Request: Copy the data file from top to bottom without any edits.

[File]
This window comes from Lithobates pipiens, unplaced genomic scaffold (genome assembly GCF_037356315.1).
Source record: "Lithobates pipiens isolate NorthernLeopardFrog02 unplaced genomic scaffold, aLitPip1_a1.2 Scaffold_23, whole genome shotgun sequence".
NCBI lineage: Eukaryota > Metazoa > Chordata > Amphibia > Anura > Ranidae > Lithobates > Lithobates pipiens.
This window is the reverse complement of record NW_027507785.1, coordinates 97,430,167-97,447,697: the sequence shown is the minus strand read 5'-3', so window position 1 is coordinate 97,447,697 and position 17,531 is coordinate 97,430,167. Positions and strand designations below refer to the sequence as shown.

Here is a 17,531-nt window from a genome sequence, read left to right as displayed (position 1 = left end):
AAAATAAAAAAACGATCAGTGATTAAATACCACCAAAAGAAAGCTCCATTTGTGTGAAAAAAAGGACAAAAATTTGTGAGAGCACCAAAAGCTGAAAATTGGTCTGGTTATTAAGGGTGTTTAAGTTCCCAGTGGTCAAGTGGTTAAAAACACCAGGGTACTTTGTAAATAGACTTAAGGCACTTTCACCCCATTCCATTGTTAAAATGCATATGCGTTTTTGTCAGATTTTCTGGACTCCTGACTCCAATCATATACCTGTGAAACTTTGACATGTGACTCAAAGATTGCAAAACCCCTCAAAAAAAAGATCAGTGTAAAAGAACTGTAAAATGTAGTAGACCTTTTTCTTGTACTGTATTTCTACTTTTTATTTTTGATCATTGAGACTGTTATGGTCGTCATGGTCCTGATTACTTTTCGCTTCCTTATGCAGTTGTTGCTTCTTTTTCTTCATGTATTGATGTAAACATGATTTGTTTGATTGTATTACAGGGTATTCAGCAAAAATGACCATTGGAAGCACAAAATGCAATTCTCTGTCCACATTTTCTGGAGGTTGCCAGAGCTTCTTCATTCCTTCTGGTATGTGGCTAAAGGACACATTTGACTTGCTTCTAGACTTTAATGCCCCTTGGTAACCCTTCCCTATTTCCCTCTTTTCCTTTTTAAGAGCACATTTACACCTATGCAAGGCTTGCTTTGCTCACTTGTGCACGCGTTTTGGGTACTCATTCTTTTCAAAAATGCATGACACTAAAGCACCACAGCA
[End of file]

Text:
This window comes from Lithobates pipiens, unplaced genomic scaffold (genome assembly GCF_037356315.1).
Source record: "Lithobates pipiens isolate NorthernLeopardFrog02 unplaced genomic scaffold, aLitPip1_a1.2 Scaffold_23, whole genome shotgun sequence".
NCBI lineage: Eukaryota > Metazoa > Chordata > Amphibia > Anura > Ranidae > Lithobates > Lithobates pipiens.
This window is the reverse complement of record NW_027507785.1, coordinates 97,430,167-97,447,697: the sequence shown is the minus strand read 5'-3', so window position 1 is coordinate 97,447,697 and position 17,531 is coordinate 97,430,167. Positions and strand designations below refer to the sequence as shown.

Here is a 17,531-nt window from a genome sequence, read left to right as displayed (position 1 = left end):
AAAATAAAAAAACGATCAGTGATTAAATACCACCAAAAGAAAGCTCCATTTGTGTGAAAAAAAGGACAAAAATTTGTGAGAGCACCAAAAGCTGAAAATTGGTCTGGTTATTAAGGGTGTTTAAGTTCCCAGTGGTCAAGTGGTTAAAAACACCAGGGTACTTTGTAAATAGACTTAAGGCACTTTCACCCCATTCCATTGTTAAAATGCATATGCGTTTTTGTCAGATTTTCTGGACTCCTGACTCCAATCATATACCTGTGAAACTTTGACATGTGACTCAAAGATTGCAAAACCCCTCAAAAAAAAGATCAGTGTAAAAGAACTGTAAAATGTAGTAGACCTTTTTCTTGTACTGTATTTCTACTTTTTATTTTTGATCATTGAGACTGTTATGGTCGTCATGGTCCTGATTACTTTTCGCTTCCTTATGCAGTTGTTGCTTCTTTTTCTTCATGTATTGATGTAAACATGATTTGTTTGATTGTATTACAGGGTATTCAGCAAAAATGACCATTGGAAGCACAAAATGCAATTCTCTGTCCACATTTTCTGGAGGTTGCCAGAGCTTCTTCATTCCTTCTGGTATGTGGCTAAAGGACACATTTGACTTGCTTCTAGACTTTAATGCCCCTTGGTAACCCTTCCCTATTTCCCTCTTTTCCTTTTTAAGAGCACATTTACACCTATGCAAGGCTTGCTTTGCTCACTTGTGCACGCGTTTTGGGTACTCATTCTTTTCAAAAATGCATGACACTAAAGCACCACAGCA